NordicTrack Vault: Specs
Price: $1,999 (Standalone), $2,999 (Complete)
Screen: 32-inch HD touchscreen
Speakers: Dual 3-inch (Bluetooth-enabled)
Connectivity: Dual-band 802.11 Wifi
Weights Included: Yes (with Complete package)
Weights/Accessories Included: Workout mat, yoga blocks, loop bands, resistance bands, dumbbells (5 to 30 pounds), kettlebells (20 and 30 pounds each), premium shelves, cleaning towel
Size: 72.7 x 31.7 x 22.6 inches
Standalone Weight: 258 pounds
Warranty: 10 years (frame), 2 years (parts), 1 year (labor)
The futuristic NordicTrack Vault is part of an emerging new wave of home gym equipment. Like the Mirror and Tempo Studio, the Vault is essentially a high-tech mirror that streams on-demand workouts while simultaneously letting you keep an eye on your form — allowing you to make the most of every hard-earned rep. When combined with its iFit membership, this smart mirror represents a unique formula of fashion, function, and form-friendly fitness. In short, this is the future of personal training.
Unlike the smaller Tonal and Mirror, which are both wall-mounted devices, the Vault is a comprehensive workout station. Open it up, and you’ll find built-in shelving that holds an assortment of workout gear (weights, resistance bands, yoga blocks, and more), making it a complete home gym solution for your garage, living room, or bedroom. While one can’t deny its high cost — you’ll need to cough up a monthly subscription in addition to buying the Vault (which starts at $2,000) — NordicTrack’s full package might keep you out of the gym for good, saving you money in the long run. Keep reading our NordicTrack Vault review to see if it makes our list of the best home gym equipment.
NordicTrack Vault review: Price and availability
NordicTrack offers two versions of the Vault: Complete and Standalone. The former costs $2,999, and includes an exercise mat, two yoga blocks, three loop bands, three super resistance bands, six pairs of dumbbells (ranging from 5 to 30 pounds, in increments of 5 pounds), two kettlebells (20 and 30 pounds), “premium” shelving, and a cleaning towel — which you’ll be using constantly to wipe fingerprints off the screen/mirror.
The cheaper — but not cheap — Standalone version of the Vault ($1,999) only comes with shelves and the towel; this option is best for those who already have enough gym accessories to follow along with iFit’s roster of on-demand classes. For example, NordicTrack’s hex dumbbells cost anywhere from $10 to $63 each. The company’s $350 SpeedWeight adjustable dumbbells and $600 Select-A-Weight dumbbells take up much less space, though, and allow you to adjust the weights by 2.5-pound increments.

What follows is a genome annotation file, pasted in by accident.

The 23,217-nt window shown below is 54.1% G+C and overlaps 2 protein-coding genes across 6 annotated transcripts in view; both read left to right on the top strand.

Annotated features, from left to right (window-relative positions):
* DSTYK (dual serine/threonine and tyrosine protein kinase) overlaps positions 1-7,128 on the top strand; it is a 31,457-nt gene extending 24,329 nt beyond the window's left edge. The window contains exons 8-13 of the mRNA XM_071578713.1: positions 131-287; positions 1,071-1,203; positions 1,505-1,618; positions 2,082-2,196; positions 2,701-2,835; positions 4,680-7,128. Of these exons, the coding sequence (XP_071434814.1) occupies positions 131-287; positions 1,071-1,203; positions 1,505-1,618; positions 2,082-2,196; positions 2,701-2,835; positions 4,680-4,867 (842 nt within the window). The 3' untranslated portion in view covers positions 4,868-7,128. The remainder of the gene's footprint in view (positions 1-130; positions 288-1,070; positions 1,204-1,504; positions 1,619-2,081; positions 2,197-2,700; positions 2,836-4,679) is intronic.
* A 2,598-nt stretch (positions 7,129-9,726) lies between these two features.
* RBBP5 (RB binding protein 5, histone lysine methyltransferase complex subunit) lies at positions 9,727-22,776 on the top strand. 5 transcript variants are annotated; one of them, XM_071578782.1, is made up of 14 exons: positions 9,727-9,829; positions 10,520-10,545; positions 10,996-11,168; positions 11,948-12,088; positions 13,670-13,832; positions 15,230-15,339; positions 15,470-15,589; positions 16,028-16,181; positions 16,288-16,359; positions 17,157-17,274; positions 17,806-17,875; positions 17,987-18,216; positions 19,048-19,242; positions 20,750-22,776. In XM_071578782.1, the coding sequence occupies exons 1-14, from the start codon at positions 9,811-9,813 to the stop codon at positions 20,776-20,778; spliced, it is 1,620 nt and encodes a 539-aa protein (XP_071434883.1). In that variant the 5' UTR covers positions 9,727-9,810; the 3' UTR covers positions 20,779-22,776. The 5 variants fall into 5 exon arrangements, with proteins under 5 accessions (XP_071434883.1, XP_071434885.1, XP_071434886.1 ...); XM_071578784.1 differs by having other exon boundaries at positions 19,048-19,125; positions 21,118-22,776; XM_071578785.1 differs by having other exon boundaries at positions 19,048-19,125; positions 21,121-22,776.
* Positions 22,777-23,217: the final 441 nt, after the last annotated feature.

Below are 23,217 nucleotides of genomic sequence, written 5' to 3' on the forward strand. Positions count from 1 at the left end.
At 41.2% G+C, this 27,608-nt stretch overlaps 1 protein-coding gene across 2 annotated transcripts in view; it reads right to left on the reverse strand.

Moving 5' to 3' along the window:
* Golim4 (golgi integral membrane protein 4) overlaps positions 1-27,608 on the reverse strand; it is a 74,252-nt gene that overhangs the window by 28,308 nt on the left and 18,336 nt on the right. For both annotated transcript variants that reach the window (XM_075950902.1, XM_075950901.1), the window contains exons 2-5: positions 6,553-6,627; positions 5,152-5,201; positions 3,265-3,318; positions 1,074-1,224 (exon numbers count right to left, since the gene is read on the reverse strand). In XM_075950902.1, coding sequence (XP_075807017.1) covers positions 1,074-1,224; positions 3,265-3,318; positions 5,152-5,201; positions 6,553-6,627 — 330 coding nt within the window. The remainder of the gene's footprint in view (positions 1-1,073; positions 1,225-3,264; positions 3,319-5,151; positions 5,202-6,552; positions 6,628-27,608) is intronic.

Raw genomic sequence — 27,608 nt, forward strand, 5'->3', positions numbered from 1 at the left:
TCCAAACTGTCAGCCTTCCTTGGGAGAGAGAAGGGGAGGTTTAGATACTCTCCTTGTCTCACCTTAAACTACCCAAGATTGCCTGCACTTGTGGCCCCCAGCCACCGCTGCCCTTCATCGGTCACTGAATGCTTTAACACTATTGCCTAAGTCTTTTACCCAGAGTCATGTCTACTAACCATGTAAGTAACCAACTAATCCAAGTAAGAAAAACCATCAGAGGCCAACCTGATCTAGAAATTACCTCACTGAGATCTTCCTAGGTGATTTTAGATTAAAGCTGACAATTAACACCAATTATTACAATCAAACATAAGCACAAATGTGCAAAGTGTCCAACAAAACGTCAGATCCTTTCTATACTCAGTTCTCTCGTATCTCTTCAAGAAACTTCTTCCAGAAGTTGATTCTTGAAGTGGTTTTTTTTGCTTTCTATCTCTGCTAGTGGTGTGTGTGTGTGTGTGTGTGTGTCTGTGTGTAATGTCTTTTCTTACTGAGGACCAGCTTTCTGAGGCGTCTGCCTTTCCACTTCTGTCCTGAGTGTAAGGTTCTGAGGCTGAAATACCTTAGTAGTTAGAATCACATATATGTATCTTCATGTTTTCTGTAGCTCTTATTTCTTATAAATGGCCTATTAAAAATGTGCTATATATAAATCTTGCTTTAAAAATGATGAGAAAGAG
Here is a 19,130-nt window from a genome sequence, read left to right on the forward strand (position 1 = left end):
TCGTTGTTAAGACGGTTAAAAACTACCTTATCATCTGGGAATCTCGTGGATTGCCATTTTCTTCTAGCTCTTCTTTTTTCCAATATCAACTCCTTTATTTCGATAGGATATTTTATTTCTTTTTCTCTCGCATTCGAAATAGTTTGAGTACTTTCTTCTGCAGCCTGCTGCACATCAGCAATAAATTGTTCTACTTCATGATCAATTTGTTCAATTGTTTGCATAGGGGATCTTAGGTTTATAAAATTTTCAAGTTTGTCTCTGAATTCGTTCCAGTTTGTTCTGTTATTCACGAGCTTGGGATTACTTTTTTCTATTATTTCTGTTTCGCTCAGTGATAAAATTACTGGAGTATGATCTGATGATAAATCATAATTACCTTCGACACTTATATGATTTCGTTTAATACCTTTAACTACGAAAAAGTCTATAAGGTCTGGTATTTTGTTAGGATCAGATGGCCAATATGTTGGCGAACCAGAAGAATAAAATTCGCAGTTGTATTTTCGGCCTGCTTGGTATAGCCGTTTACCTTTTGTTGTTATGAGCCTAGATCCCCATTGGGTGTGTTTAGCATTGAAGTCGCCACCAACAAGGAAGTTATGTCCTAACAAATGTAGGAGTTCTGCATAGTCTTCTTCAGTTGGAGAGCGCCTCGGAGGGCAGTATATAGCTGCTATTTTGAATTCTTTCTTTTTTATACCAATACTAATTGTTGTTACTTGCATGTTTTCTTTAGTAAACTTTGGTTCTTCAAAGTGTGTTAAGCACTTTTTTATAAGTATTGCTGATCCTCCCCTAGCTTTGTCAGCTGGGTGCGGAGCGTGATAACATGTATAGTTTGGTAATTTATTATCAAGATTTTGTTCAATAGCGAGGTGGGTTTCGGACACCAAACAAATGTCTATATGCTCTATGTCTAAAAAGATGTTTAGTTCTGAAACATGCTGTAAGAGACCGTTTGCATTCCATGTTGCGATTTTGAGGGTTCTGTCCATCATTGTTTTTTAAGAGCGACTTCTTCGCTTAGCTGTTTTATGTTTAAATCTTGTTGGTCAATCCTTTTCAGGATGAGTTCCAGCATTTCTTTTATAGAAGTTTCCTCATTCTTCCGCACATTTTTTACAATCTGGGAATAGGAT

Both versions of the Vault come bundled with a one-year iFit Family membership, which renews at $396 every year. Unlike Tempo, which only lets you access classes through its equally immobile Studio tower, the iFit app is also available on your smartphone and/or smart TV, in addition to the Vault. (Not to mention other iFit-equipped treadmills and ellipticals from NordicTrack, ProForm, and Freemotion.)
NordicTrack Vault review: Design
Make no mistake, the NordicTrack Vault is an absolutely stunning piece of fitness-focused furniture. At first glance, it would be easy to mistake this thing as a high-end bedroom mirror (albeit with an industrial flair). When you unlatch the top, however, the mirror swings out to reveal all of your dumbbells and gym gear, neatly organized on the removable shelving.
The 71 x 23 x 9-inch apparatus sits affixed to a thin — yet very heavy — steel plate to keep it from tipping, and with all the weights in place, the whole thing clocks in at a whopping 518 pounds. Make sure your delivery crew drops this thing off in the same room you’ll be using it in, since you’ll absolutely need some help moving this thing around.
The Vault’s dumbbells have a fantastic inner grip and rubberized ends; they don’t make nearly the same racket as traditional steel dumbbells if you accidentally clink them together during a particularly challenging rep. (Nor will they vibrate your limbs during such collisions in such a drastic way. They’re easier on your floors, too.)
Nestled in the top-middle of the mirror is a 32-inch HD touchscreen, and you’ll find 60W stereo speakers on the bottom, making the whole thing look like a giant iPhone when in use.
Still, I was disappointed to see how much smaller the touchscreen is when compared side-by-side to the Tempo Studio’s gorgeous 42-inch offering; it seems odd that NordicTrack would waste so much extra space on a boring old mirror.
NordicTrack Vault review: Setup
For an extra $200, you can opt for NordicTrack’s Threshold Delivery, which takes the hassle out of unpacking, unwrapping, and installing everything yourself. My review unit didn’t come with this service, unfortunately, but since setting up new tech is half the fun — for me, anyway — I didn’t have a problem taking care of the assembly myself.
At least, that’s what I kept muttering aloud every 15 minutes or so. It took two full hours to unbox and set up this monster (every single weight is individually wrapped), and that’s around the time I discovered that NordicTrack recommends two sets of hands instead of one for the installation process. Lesson learned. I like saving money as much as the next fella, but after going through that whole rigmarole, I’d recommend spending the extra cash on professional installation, if you can swing it.